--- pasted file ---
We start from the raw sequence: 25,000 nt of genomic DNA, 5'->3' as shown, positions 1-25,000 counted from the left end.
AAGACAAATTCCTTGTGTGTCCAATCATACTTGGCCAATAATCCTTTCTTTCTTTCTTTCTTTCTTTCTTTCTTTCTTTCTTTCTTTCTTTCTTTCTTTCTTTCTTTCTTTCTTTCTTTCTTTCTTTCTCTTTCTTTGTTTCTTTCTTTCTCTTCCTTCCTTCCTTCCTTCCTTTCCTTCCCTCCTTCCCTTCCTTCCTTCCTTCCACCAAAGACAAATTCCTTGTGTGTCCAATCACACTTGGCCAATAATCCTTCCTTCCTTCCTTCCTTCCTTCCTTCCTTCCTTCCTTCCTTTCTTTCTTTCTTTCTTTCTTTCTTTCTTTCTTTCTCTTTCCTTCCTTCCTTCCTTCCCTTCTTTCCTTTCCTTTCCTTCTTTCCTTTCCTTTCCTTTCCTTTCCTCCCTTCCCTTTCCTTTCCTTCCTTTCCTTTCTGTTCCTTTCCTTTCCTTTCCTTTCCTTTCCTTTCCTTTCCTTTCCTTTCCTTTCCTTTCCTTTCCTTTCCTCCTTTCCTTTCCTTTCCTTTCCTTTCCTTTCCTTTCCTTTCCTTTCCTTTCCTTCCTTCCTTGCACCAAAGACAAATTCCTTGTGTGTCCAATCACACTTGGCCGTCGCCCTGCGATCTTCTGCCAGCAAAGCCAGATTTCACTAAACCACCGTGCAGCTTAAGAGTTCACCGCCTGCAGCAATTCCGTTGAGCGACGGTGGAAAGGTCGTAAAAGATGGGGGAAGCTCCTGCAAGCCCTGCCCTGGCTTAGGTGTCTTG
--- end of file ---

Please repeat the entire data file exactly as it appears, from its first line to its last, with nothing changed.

We start from the raw sequence: 25,000 nt of genomic DNA, 5'->3' as shown, positions 1-25,000 counted from the left end.
AAGACAAATTCCTTGTGTGTCCAATCATACTTGGCCAATAATCCTTTCTTTCTTTCTTTCTTTCTTTCTTTCTTTCTTTCTTTCTTTCTTTCTTTCTTTCTTTCTTTCTTTCTTTCTTTCTTTCTTTCTCTTTCTTTGTTTCTTTCTTTCTCTTCCTTCCTTCCTTCCTTCCTTTCCTTCCCTCCTTCCCTTCCTTCCTTCCTTCCACCAAAGACAAATTCCTTGTGTGTCCAATCACACTTGGCCAATAATCCTTCCTTCCTTCCTTCCTTCCTTCCTTCCTTCCTTCCTTCCTTTCTTTCTTTCTTTCTTTCTTTCTTTCTTTCTTTCTCTTTCCTTCCTTCCTTCCTTCCCTTCTTTCCTTTCCTTTCCTTCTTTCCTTTCCTTTCCTTTCCTTTCCTCCCTTCCCTTTCCTTTCCTTCCTTTCCTTTCTGTTCCTTTCCTTTCCTTTCCTTTCCTTTCCTTTCCTTTCCTTTCCTTTCCTTTCCTTTCCTTTCCTTTCCTCCTTTCCTTTCCTTTCCTTTCCTTTCCTTTCCTTTCCTTTCCTTTCCTTTCCTTCCTTCCTTGCACCAAAGACAAATTCCTTGTGTGTCCAATCACACTTGGCCGTCGCCCTGCGATCTTCTGCCAGCAAAGCCAGATTTCACTAAACCACCGTGCAGCTTAAGAGTTCACCGCCTGCAGCAATTCCGTTGAGCGACGGTGGAAAGGTCGTAAAAGATGGGGGAAGCTCCTGCAAGCCCTGCCCTGGCTTAGGTGTCTTG